This chimera is a microcontroller emulation of a UK101, an 8-bit microcomputer from the early 1980s. Needless to say I had one; it is a shocking thirty-three years since, as a spotty teenager, I soldered one together over the course of a few days. I recall the kit cost the equally shocking sum of £99.95 (a lot of pocket-money), and had to be smuggled through Irish customs in my parents’ car because the Single European Market was at that time merely a twinkle in M. Delors’ eye. In its original configuration it had 1k of user RAM, 1k of display RAM, 8k ROM Basic (from Microsoft) and a 2k ROM monitor. When it went to its present resting place in the attic a couple of years later, it had 16k of user RAM, 2k of display RAM and an additional 6k of utility ROM, all piggy-backed on the original chips.
The last time I had patently too much time on my hands, in 1997 (seventeen years!), I hacked together a software simulation of it. I had intended this to be a general purpose simulator but it fell by the wayside after the UK101. In the intervening time I’d often regretted not writing the simulator in Java (indeed, a very good Java-based simulator now exists) but luckily where microcontrollers are concerned, C/C++ is still the only game in town, and most of the code compiled under the Energia IDE.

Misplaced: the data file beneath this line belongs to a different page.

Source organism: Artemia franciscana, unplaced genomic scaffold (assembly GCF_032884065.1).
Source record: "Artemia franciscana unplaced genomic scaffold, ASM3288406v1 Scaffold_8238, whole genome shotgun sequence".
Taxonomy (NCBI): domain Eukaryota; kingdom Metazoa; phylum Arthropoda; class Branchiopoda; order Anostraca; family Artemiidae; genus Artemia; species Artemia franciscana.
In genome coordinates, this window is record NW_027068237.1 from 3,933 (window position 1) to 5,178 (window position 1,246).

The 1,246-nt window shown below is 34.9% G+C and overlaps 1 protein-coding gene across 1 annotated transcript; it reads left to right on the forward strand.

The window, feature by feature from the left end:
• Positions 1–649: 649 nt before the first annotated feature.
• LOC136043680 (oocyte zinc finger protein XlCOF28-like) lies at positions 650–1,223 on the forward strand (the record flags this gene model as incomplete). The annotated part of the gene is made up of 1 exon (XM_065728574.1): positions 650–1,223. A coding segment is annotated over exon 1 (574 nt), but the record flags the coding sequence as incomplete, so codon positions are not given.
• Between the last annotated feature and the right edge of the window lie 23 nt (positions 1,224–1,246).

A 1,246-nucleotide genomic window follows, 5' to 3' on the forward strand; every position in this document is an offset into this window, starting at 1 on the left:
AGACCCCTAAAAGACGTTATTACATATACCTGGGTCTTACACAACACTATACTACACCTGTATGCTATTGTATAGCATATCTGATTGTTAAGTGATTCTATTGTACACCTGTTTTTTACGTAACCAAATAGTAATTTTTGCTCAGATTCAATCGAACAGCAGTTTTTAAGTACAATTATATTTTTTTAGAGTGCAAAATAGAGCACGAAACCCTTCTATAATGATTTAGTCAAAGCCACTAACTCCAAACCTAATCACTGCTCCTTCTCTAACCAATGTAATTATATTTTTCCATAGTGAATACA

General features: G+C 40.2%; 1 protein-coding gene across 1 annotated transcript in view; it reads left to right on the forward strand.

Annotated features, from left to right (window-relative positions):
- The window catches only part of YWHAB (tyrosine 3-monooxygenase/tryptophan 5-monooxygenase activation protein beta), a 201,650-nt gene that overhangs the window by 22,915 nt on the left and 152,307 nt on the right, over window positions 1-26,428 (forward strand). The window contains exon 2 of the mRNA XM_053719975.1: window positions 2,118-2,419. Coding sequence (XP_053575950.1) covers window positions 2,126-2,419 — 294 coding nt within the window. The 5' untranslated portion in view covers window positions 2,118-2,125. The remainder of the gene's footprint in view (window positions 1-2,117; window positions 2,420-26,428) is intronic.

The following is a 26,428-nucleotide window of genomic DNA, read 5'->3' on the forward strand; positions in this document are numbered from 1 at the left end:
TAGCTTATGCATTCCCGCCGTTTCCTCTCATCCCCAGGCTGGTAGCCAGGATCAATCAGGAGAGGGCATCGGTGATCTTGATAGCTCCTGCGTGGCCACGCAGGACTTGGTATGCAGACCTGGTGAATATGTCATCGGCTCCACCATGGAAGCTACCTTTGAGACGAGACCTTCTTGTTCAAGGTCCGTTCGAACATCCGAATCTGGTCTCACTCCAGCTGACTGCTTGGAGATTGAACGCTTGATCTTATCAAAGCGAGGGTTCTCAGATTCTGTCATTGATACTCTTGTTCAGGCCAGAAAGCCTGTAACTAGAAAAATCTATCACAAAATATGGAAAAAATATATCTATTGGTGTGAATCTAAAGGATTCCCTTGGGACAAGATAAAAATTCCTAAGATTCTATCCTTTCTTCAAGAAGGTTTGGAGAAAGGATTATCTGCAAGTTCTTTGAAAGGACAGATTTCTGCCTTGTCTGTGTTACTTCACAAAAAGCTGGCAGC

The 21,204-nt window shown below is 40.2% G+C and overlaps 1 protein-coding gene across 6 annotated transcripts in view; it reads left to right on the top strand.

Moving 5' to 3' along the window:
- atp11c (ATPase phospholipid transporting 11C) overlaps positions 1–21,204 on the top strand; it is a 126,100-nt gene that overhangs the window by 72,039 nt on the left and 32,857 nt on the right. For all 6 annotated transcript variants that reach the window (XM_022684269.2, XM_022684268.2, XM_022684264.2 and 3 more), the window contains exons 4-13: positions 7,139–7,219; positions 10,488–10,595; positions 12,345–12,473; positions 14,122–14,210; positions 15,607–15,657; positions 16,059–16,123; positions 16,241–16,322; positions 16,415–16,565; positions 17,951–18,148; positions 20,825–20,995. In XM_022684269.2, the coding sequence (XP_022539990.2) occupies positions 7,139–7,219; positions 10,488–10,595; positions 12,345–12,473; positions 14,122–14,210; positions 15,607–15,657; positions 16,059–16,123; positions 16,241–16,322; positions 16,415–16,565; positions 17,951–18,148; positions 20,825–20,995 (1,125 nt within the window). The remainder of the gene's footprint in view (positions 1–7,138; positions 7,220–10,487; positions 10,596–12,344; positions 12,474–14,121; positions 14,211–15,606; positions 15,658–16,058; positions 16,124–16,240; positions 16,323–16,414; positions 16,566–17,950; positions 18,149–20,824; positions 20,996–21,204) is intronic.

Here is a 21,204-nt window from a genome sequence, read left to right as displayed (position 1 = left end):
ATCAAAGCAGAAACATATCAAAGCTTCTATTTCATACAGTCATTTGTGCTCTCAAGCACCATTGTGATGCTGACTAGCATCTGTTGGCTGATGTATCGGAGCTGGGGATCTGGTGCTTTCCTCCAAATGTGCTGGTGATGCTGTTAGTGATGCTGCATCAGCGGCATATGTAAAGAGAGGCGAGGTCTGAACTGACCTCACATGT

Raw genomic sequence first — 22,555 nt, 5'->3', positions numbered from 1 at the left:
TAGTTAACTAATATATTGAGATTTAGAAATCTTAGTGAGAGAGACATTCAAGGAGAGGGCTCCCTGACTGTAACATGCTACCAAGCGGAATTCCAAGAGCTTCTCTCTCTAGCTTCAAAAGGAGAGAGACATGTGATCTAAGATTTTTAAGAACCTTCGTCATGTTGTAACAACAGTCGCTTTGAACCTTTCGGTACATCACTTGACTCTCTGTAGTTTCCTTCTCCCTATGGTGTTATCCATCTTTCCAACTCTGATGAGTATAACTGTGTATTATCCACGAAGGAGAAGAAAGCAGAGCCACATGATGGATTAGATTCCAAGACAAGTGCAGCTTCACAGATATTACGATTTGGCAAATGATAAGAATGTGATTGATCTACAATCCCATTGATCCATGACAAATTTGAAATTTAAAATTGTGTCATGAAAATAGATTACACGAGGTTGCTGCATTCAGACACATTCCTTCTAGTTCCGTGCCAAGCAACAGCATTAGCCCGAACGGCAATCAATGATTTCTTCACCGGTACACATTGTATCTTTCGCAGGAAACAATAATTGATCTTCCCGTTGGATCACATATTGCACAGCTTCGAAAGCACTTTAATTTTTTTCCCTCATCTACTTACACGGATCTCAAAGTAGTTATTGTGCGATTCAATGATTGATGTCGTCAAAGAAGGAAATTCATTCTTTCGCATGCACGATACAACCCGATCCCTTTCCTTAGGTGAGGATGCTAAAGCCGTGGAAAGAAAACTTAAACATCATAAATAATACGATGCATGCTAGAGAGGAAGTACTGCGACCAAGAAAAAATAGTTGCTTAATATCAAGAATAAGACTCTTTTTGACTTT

The hardware is almost insultingly simple, there are five components:
- A Stellaris Launchpad from Texas Instruments,
- An SD card drive,
- A TFT LCD boosterpack,
- A PS/2 socket,
- A PS/2 keyboard.
While the Launchpad has only 16k of RAM, of which 12k is used for the main memory and 2k for the display, it does have 256k of flash, easily enough to contain all of the ROMs I’ve collected for it. (Another UK101 hardware instantiation can support the full 40k of user RAM.)
This build’s main limitations are the display (only 30 lines of 40 characters vs the original’s 32×48 — affordable TFT screens max-out at 240×320 pixels these days) and the keyboard (a lot of the games use the Control, Left-shift and Right-shift keys, which aren’t available individually from the off-the-shelf PS/2 keyboard library).
However it has one modern advantages over the original which almost makes it enjoyable to use: checkpointing and restoring the machine state using the SD card. This allows creation of initial game images (which load instantly since they’re only 14k) and progressive checkpoints, as adventure games are completed, for instance, or new programs developed.
For more Details: Retrocomputer Resurrection